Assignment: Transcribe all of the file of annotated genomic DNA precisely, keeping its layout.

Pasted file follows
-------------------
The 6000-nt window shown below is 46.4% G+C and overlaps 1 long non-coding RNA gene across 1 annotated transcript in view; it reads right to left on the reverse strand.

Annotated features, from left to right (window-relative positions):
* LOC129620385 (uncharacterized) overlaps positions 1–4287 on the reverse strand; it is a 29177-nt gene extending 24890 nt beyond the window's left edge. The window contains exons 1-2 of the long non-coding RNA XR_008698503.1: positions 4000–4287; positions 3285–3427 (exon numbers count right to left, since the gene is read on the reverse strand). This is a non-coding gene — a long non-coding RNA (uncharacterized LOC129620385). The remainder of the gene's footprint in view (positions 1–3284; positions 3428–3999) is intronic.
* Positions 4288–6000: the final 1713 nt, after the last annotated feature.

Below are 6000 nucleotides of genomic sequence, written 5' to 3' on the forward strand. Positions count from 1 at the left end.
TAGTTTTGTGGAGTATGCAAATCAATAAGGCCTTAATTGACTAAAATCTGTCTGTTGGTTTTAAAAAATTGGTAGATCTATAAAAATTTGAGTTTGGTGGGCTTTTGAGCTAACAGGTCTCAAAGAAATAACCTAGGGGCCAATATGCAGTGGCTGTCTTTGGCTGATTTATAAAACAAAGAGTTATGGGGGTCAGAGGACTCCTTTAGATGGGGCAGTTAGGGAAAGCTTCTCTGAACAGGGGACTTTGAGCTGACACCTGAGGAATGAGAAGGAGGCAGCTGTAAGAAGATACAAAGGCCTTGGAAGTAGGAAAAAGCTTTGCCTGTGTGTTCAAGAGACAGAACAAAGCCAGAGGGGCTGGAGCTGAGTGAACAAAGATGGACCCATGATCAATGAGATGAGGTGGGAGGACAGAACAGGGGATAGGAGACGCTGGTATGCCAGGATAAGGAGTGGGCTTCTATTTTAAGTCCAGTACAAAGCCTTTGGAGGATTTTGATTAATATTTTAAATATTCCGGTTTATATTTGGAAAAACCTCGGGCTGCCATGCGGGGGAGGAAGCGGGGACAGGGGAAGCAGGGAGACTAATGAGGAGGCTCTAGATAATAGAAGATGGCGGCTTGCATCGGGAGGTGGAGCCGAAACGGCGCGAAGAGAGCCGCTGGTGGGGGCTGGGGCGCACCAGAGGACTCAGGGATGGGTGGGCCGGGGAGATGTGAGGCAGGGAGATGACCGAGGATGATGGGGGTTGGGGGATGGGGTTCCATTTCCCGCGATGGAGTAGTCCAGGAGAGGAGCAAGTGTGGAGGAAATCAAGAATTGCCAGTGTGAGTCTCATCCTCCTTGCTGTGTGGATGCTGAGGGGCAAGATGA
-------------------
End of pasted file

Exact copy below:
The 6000-nt window shown below is 46.4% G+C and overlaps 1 long non-coding RNA gene across 1 annotated transcript in view; it reads right to left on the reverse strand.

Annotated features, from left to right (window-relative positions):
* LOC129620385 (uncharacterized) overlaps positions 1–4287 on the reverse strand; it is a 29177-nt gene extending 24890 nt beyond the window's left edge. The window contains exons 1-2 of the long non-coding RNA XR_008698503.1: positions 4000–4287; positions 3285–3427 (exon numbers count right to left, since the gene is read on the reverse strand). This is a non-coding gene — a long non-coding RNA (uncharacterized LOC129620385). The remainder of the gene's footprint in view (positions 1–3284; positions 3428–3999) is intronic.
* Positions 4288–6000: the final 1713 nt, after the last annotated feature.

Below are 6000 nucleotides of genomic sequence, written 5' to 3' on the forward strand. Positions count from 1 at the left end.
TAGTTTTGTGGAGTATGCAAATCAATAAGGCCTTAATTGACTAAAATCTGTCTGTTGGTTTTAAAAAATTGGTAGATCTATAAAAATTTGAGTTTGGTGGGCTTTTGAGCTAACAGGTCTCAAAGAAATAACCTAGGGGCCAATATGCAGTGGCTGTCTTTGGCTGATTTATAAAACAAAGAGTTATGGGGGTCAGAGGACTCCTTTAGATGGGGCAGTTAGGGAAAGCTTCTCTGAACAGGGGACTTTGAGCTGACACCTGAGGAATGAGAAGGAGGCAGCTGTAAGAAGATACAAAGGCCTTGGAAGTAGGAAAAAGCTTTGCCTGTGTGTTCAAGAGACAGAACAAAGCCAGAGGGGCTGGAGCTGAGTGAACAAAGATGGACCCATGATCAATGAGATGAGGTGGGAGGACAGAACAGGGGATAGGAGACGCTGGTATGCCAGGATAAGGAGTGGGCTTCTATTTTAAGTCCAGTACAAAGCCTTTGGAGGATTTTGATTAATATTTTAAATATTCCGGTTTATATTTGGAAAAACCTCGGGCTGCCATGCGGGGGAGGAAGCGGGGACAGGGGAAGCAGGGAGACTAATGAGGAGGCTCTAGATAATAGAAGATGGCGGCTTGCATCGGGAGGTGGAGCCGAAACGGCGCGAAGAGAGCCGCTGGTGGGGGCTGGGGCGCACCAGAGGACTCAGGGATGGGTGGGCCGGGGAGATGTGAGGCAGGGAGATGACCGAGGATGATGGGGGTTGGGGGATGGGGTTCCATTTCCCGCGATGGAGTAGTCCAGGAGAGGAGCAAGTGTGGAGGAAATCAAGAATTGCCAGTGTGAGTCTCATCCTCCTTGCTGTGTGGATGCTGAGGGGCAAGATGA